2. Alcohol: Some people turn to alcohol to self-medicate when they feel down, but alcohol can actually make the situation worse. Plus, research suggests that there’s an association between alcohol dependence or alcohol use disorders and depression.
  3. Processed oils: A recent study in the journal Endocrinology found that soybean oil, which is widely used in fast food and packaged foods, seems to affect a part of the brain that could lead to neurological conditions like depression and anxiety.  

If you notice that other foods seem to trigger symptoms, make a note in a food journal so you can avoid them or approach them with caution in the future.

Other ways to manage depression

Making healthy changes to your diet for depression is one way to support your health and well-being, but there are some other ways to help you manage your depression.

1. Exercise 

Research shows that non-pharmacological therapies like exercise can complement medication as a treatment for depression. And in fact, exercise can reduce depression symptoms. You definitely don’t have to become an Olympic athlete, either, to reap the benefits of exercise. “It’s just important to move your body,” Dr. Chen says. 

Choose something that you find enjoyable, start slowly and ramp up gradually. If you’re newly diagnosed with depression, you may feel too overwhelmed to start a regular exercise routine, and that’s okay. Your doctor may also suggest taking medication first until you’re ready to add in an exercise routine.

2. Sleep 

Many people with depression also have disordered sleep. And conversely, many people with sleep disorders struggle with symptoms of depression. Research shows that insomnia is definitely a risk factor for depression. If you’re not sleeping well, talk to your doctor about addressing the problem. If you can improve the amount and quality of sleep you’re getting, you may find your mood beginning to lift.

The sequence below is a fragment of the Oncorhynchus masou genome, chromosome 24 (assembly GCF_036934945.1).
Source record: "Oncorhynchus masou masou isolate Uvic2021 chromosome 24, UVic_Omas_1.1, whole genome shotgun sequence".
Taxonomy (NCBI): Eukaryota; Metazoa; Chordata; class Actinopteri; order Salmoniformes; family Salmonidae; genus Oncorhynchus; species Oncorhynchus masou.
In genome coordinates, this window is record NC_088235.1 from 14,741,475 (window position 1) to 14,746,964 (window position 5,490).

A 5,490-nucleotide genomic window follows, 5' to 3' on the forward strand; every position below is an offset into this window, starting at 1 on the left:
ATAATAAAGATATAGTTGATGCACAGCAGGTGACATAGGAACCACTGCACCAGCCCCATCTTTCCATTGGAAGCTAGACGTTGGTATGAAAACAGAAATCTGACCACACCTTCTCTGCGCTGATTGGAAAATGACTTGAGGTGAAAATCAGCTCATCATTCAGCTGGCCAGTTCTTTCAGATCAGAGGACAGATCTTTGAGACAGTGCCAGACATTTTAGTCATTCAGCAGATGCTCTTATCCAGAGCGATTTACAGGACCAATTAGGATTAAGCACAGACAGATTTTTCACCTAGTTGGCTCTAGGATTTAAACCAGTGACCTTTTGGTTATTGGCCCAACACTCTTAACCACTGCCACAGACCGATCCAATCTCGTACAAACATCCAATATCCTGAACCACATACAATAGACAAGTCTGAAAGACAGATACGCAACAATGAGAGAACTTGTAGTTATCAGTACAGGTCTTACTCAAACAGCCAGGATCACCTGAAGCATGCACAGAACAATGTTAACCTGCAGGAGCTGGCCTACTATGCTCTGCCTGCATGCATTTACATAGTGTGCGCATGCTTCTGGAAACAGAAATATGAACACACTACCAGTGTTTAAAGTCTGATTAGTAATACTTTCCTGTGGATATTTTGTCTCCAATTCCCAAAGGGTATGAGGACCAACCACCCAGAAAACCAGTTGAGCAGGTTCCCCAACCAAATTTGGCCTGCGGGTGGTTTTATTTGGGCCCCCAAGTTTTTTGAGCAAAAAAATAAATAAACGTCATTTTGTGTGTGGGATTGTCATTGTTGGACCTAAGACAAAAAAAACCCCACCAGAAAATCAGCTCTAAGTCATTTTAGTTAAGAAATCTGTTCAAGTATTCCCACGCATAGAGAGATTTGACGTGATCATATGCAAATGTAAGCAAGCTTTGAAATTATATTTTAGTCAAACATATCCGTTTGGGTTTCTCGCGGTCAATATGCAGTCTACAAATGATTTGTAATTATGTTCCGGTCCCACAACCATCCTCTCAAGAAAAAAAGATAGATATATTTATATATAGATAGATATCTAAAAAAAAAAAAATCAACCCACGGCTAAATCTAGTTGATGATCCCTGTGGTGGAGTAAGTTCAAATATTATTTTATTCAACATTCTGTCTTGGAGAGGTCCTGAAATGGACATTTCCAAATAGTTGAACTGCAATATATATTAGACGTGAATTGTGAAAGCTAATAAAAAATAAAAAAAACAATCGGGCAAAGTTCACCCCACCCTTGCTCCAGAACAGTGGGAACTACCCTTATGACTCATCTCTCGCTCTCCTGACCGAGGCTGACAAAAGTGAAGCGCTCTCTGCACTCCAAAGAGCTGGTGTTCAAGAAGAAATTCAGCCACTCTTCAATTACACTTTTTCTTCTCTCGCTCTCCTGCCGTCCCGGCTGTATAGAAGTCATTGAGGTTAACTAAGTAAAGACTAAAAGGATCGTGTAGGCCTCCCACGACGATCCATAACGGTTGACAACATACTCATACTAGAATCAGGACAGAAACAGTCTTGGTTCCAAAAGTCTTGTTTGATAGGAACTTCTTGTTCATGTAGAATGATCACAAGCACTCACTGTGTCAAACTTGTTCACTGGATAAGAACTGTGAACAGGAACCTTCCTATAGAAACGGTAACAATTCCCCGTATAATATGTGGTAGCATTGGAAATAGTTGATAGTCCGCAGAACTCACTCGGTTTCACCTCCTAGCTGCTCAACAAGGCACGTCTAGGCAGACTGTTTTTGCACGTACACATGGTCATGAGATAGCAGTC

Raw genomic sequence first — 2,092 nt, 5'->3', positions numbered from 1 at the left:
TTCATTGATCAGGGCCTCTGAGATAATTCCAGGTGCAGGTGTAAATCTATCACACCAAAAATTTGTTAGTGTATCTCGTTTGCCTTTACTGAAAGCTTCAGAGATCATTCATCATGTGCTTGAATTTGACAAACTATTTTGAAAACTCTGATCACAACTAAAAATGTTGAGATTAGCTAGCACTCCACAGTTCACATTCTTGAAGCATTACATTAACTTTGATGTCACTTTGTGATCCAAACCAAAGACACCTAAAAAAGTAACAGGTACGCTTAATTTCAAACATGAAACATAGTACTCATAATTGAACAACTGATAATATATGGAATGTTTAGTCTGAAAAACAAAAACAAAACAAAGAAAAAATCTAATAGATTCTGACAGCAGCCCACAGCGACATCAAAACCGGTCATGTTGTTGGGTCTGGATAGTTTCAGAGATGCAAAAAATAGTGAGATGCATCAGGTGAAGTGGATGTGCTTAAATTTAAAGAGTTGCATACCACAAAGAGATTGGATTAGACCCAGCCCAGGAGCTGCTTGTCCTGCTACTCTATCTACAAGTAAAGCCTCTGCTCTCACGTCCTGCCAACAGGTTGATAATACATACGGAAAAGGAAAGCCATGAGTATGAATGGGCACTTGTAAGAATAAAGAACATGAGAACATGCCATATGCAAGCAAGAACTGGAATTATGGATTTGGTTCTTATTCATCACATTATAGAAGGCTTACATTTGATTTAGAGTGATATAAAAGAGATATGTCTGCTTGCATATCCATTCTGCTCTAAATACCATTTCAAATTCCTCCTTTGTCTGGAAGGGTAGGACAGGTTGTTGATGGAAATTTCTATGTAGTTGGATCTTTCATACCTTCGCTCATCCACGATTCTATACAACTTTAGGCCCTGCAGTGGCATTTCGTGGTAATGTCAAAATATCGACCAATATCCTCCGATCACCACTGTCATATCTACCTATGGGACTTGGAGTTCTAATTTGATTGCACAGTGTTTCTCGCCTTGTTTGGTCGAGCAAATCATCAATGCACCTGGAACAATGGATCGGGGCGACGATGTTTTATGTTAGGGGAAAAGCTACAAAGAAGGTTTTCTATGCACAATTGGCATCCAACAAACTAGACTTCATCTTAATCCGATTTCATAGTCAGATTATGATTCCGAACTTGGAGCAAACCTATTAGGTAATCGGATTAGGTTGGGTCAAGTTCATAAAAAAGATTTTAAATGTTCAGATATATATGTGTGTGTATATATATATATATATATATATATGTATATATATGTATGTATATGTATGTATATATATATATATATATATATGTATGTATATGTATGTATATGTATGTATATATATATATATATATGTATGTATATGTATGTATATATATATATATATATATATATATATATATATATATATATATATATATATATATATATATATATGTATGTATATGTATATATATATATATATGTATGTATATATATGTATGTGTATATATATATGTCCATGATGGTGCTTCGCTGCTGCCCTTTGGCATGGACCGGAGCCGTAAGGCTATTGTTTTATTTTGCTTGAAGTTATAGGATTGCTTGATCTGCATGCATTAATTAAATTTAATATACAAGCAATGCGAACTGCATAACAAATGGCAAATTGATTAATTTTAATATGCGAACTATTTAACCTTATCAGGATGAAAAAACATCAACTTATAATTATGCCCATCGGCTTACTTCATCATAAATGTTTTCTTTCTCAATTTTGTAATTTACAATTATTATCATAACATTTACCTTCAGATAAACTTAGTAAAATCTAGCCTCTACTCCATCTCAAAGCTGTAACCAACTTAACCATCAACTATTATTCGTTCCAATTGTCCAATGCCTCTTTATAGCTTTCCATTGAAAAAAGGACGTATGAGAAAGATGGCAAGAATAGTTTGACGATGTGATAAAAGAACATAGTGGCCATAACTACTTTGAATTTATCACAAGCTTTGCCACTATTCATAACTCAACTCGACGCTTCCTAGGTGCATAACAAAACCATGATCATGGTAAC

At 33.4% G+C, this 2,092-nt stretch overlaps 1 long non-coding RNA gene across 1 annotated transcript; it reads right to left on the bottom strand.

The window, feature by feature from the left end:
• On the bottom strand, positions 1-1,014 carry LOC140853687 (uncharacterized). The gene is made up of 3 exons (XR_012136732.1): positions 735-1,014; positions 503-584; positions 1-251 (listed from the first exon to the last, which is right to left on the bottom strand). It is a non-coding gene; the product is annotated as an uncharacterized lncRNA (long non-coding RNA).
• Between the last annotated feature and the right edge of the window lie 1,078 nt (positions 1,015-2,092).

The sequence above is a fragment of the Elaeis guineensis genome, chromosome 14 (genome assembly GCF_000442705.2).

3. Vitamins and supplements

Eating a healthy diet can ensure that you get the nutrients that you need, but some people may also benefit from taking certain vitamins or supplements. (Be sure to discuss it with your healthcare provider before taking them.) Consider the benefits of:

  • Vitamin D: Research shows many people have low levels of Vitamin D and many of them are members of groups at elevated risk for depression. Research into how it may help is still ongoing, but if you’re not getting enough, your doctor might recommend taking a vitamin D supplement.  Over-the-counter Vitamin D3 2000 IU a day is a good dose to take.
  • Vitamins A, C, and E: A 2012 study found that people with low blood serum levels of these vitamins who took supplements experienced improvements in their depression and anxiety. These vitamins contain antioxidants which may help to reduce symptoms of depression by fighting off free radicals that can lead to oxidative stress.
  • Omega-3 fatty acids: If you’re already eating a lot of fish, you may be getting omega-3s, but you can also take a supplement, notes Dr. Magavi.
  • Zinc: A growing number of studies have found that depressed people may have lower levels of zinc.

4. Medication

For many people with depression, taking an antidepressant medication is a critically important step in managing their symptoms. No matter how well they eat or how much they exercise, they need that medication to alter the levels or activity of chemicals called neurotransmitters in their brains.

“Diet plans and herbal supplements cannot take the place of prescription antidepressants and should only be used as adjunct therapies,” Dr. Magavi says. “Natural remedies could possibly bolster mood and wellness, but do not comprehensively target the root of depression.”

If you take antidepressant medication, be mindful of potential food-drug interactions. An older type of antidepressant known as an MAOI (monoamine oxidase inhibitor) may interact with a component called tyramine, which is in foods like processed meat, aged cheeses, chocolate, beer, and red wine.  Avocados and some citrus fruits are also high in tyramine. It can cause a sharp spike in blood pressure. MAOI medications are rarely prescribed these days.  If you are on an antidepressant medication, ask your physician or pharmacist if it is an MAOI.